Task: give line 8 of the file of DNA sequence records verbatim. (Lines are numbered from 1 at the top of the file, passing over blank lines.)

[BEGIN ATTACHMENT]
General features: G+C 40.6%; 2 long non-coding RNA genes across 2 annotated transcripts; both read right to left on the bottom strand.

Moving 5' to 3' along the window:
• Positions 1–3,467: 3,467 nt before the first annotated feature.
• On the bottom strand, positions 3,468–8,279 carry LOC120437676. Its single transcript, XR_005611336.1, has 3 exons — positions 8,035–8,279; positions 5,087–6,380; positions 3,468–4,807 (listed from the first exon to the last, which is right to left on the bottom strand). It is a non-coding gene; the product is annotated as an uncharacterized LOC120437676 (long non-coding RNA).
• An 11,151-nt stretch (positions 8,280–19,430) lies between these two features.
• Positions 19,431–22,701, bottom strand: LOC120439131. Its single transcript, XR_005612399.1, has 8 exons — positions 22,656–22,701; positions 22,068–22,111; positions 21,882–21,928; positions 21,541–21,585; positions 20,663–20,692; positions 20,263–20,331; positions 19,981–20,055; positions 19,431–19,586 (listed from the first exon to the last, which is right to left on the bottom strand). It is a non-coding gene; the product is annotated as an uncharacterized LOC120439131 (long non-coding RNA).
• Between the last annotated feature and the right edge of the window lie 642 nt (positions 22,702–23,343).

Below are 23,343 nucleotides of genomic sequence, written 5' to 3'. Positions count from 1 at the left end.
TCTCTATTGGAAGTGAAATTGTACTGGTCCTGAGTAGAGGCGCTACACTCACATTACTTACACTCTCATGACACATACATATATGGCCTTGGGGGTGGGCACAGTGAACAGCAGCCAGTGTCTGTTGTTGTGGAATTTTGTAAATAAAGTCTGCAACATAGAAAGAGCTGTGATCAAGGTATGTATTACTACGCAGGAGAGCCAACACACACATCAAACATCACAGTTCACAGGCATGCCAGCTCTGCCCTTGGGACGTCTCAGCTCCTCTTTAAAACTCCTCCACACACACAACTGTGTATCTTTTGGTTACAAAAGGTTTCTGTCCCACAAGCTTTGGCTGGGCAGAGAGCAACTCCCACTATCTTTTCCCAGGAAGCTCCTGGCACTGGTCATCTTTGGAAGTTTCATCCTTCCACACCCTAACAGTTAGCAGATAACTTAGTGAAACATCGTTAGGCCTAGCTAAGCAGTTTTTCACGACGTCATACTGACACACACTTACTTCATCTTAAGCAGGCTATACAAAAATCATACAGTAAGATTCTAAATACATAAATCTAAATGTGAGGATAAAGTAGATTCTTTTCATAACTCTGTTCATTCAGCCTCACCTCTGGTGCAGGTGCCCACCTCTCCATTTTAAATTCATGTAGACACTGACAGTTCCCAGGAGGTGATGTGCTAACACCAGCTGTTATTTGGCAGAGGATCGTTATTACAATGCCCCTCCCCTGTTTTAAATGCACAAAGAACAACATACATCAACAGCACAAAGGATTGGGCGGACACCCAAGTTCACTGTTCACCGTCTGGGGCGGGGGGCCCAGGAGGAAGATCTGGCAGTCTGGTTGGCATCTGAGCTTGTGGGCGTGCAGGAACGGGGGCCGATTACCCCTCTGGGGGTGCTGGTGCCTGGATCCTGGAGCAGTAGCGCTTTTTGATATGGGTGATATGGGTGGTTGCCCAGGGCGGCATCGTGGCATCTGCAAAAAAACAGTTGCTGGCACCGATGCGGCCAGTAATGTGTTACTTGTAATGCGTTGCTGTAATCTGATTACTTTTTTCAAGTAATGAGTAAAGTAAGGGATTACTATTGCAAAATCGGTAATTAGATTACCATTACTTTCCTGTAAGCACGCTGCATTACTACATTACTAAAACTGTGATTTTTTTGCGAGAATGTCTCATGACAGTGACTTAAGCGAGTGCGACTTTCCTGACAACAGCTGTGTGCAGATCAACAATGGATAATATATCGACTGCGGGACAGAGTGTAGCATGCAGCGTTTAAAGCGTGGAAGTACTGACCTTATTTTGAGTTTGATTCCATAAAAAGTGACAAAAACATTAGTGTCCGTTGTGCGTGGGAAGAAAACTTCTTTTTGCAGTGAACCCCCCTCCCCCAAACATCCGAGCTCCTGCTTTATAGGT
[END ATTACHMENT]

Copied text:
Below are 23,343 nucleotides of genomic sequence, written 5' to 3'. Positions count from 1 at the left end.